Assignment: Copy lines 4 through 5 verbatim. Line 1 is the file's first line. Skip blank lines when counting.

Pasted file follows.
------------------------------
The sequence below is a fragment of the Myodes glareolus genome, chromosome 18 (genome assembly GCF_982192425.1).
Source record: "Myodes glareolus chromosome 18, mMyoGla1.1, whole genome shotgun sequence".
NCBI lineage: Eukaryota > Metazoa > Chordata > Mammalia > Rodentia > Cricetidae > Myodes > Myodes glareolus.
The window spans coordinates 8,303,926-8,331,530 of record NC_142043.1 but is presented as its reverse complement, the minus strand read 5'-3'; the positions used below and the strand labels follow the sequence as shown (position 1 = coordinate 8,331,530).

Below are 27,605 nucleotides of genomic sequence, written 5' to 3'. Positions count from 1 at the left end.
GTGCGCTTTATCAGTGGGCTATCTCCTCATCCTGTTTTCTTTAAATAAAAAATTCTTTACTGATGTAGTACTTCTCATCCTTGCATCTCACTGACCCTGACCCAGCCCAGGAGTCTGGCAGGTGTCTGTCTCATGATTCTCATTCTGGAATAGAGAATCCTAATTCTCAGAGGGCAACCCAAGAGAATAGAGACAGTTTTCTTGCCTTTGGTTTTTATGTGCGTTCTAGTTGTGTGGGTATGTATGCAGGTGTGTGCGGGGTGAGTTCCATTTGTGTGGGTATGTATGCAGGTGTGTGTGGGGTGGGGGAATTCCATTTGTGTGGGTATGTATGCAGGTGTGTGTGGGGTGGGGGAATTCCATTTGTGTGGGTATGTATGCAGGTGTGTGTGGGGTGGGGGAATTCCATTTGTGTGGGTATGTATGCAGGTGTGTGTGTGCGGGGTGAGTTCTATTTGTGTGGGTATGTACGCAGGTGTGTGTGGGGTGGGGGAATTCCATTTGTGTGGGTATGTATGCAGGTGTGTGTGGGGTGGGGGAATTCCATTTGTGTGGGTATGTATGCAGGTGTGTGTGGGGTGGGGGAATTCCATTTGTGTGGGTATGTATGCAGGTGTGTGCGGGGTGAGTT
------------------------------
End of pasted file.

The window spans coordinates 8,303,926-8,331,530 of record NC_142043.1 but is presented as its reverse complement, the minus strand read 5'-3'; the positions used below and the strand labels follow the sequence as shown (position 1 = coordinate 8,331,530).

Below are 27,605 nucleotides of genomic sequence, written 5' to 3'. Positions count from 1 at the left end.